Someday, people will realize we don’t look things over as a friend. That’s the worse thing we can do.

    • I hate when people tell me how wonderful I am. I have a husband for that. 🙂 I only keep betas that I “get something” from.

      I want the best help I can get from a beta, and I do the best I can for them. They don’t have to take my advice… I only ask that they consider it.

      • Yep. An editor will chew you up and spit you out quick. We’re like the Olympic Trials. We’re hard but if you can make through us, you can handle the rest.

  9. My experience is that finding someone who will read the whole thing and give useful advice is challenging… I need to check out some author groups in real life or on the net.

    • Really? Sounds like you need a good beta partner. What do you write?
      I would hop over to Nathan Bransford’s site. He has a place for beta-readers to connect in the forumns

  10. Excellent advice, Jennifer! In many ways, “writing the book” is the easy part. And I don’t mean that facetiously. But often that first draft comes out so easily. What we need to remember is that it is a first draft. The hardest and longest part is the revision process—getting those beta readers, sucking it up and recognizing the validity in their critiques, killing our darlings, revising, editing, revising again….

    But the revision stage is what makes a good and well-written book that readers will recommend to their friends and family—the best marketing possible. E-publishing is easy. But getting readers to buy the book is hard. And if it’s not as good as it should be, no one will touch a second.

    I hope you get through to some writers who need to see this!

  11. Excellent advice! Thank you.

  12. Another great post.

    I agree with getting publish first. I’m thinking once you’ve hit their benchmark, you can always self-publish. I also realize you maintain that strict standard of quality.

    • Yes, I would agree that you would need to have a means to adhere to quality. If I ever get there, I would want a professional publishing person to take a look to make sure I’m not slipping

  13. Loved this post! Awesome advice full of great wisdom and I found it really encouraging, too! Thanks for reminding us to be professional, dilligent and patient! Our chance will come if we don’t give up. 🙂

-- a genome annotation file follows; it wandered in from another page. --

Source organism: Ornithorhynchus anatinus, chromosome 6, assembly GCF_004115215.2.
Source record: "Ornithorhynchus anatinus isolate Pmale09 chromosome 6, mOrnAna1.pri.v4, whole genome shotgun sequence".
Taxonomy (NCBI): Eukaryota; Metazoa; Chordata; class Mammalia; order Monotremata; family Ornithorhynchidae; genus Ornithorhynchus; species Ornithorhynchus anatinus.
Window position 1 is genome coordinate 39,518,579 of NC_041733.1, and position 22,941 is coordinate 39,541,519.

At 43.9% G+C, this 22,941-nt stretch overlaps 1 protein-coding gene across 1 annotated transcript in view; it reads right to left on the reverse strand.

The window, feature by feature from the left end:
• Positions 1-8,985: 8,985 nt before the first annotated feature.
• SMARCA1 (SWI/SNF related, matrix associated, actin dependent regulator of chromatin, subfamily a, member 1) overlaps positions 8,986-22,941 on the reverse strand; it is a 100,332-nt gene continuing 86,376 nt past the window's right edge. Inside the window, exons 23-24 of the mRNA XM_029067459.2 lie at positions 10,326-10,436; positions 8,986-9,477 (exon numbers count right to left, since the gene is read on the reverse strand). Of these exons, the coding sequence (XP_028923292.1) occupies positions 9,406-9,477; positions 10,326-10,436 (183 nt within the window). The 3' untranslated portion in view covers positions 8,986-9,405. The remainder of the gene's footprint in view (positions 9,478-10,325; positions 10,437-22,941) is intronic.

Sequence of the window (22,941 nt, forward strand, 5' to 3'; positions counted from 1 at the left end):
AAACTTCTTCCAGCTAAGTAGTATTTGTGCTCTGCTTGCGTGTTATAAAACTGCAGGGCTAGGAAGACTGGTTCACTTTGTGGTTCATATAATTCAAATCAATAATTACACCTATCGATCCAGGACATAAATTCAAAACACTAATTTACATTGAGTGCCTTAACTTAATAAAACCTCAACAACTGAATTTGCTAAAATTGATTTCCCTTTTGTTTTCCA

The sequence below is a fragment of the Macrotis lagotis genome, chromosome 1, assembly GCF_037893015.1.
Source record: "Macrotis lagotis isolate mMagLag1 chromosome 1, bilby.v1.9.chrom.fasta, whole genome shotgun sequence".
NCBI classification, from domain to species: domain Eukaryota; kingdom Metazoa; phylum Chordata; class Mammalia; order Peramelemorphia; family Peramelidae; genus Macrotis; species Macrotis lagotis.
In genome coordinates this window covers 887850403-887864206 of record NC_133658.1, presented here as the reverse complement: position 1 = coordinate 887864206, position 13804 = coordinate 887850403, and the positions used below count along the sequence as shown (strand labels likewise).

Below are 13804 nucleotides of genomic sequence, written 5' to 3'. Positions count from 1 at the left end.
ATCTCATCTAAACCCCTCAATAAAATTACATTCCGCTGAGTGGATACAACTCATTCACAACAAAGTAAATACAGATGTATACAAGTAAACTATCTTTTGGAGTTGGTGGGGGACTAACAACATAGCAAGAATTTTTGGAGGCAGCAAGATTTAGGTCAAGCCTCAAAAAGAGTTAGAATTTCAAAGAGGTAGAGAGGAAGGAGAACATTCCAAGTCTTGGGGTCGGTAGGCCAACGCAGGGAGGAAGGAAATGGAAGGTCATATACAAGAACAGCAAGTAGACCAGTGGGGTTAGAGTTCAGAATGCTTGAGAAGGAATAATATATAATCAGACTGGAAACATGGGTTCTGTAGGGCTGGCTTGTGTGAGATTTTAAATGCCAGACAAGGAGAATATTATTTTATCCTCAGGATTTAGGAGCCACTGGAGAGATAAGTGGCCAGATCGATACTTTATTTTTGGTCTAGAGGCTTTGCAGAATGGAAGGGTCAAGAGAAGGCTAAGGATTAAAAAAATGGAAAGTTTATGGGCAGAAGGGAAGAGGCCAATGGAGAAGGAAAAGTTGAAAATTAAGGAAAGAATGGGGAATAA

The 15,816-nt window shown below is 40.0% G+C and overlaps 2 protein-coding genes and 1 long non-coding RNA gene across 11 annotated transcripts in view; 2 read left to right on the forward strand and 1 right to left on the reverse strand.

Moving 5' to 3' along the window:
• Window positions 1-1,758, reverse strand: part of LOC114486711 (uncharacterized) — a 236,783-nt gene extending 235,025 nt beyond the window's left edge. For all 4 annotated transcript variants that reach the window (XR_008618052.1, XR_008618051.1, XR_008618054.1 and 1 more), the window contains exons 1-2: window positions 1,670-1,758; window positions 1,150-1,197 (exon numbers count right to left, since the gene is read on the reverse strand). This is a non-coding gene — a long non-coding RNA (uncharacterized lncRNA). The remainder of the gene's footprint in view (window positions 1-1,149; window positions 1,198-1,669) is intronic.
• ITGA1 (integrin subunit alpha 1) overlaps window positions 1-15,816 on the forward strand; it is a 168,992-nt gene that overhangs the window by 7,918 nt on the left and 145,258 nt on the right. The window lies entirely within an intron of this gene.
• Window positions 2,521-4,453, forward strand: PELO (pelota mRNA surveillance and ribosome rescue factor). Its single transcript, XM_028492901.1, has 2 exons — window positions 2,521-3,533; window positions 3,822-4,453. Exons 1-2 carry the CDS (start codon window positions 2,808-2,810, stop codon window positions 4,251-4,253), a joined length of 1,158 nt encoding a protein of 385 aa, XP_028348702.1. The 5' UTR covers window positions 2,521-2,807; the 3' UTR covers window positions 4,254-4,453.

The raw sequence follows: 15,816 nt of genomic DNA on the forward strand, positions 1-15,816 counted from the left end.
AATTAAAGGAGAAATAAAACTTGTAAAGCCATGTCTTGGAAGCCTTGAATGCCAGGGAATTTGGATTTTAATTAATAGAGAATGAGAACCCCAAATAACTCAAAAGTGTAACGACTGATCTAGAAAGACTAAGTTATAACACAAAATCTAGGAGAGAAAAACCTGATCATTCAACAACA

14. Reblogged this on J. Keller Ford (The Dreamweaver's Cottage) and commented:
    This is one of the best pieces of advice I’ve read recently about taking the dive into self-publishing. I reiterate Ms. Eaton’s comments with passion and fortitude. Take it, Jennifer.

  15. Great advice. I, too, am reblogging this because everyone needs to understand the importance of self-publishing. I think too many people rush in without getting their manuscript properly edited, which can kill their books. I know 3 authors whose books are doing very, very well after being self-published, but they’ve taken the proper steps to ensure their book is the best it can be. I also know some authors who don’t care if they make money at this writing business. They only wanted to see their name in print and their story published. For me…I’m going to beat my story with a dead horse if I have to before it’s published. My name is on it for the world to see. It better be good.

  16. Here! Here! I have been struggling with the query process for a number of years. I keep revising my novel when things in Query Land are too quiet, or if an agent actually responds with something more useful than “Sorry, not for me.”

    Sure, I could just take my book and go self-publish, but because I have had my heart set on the real deal it’s extremely hard for me to do it a different way.

    I don’t generally read self-published books. I have won a couple of them through blogging contests, but I have never willingly gone out and purchased one on my own.

    Now, we do have to admit that there plenty of traditionally published books that are sub-standard as well. Publishers and lit agents don’t always make the right choice. This makes it doubly hard for authors to be 100% objective about their work. I am willing to bet that most, if not all, authors who self-publish did so because they truly thought their book was ready. It would surprise me that any of them self-published thinking they knew it could be better, but they can’t wait anymore, they just want to see their name in print. Even if that is the case, such authors probably delude themselves into thinking the book is ready.

    Beta readers and writing groups and even building a blogging community in which writers can share their work and receive feedback is an extremely important step in the process. Then it is probably a wise idea to have it professionally edited (esp. if author in questions lacks those skills). But if we’re just giving our books to friends and family to read and comment, relying on someone who doesn’t know how to put together a story, then we’re not going to hear the raw truth.

    Great post, Jennifer. I really liked the force behind your words. 🙂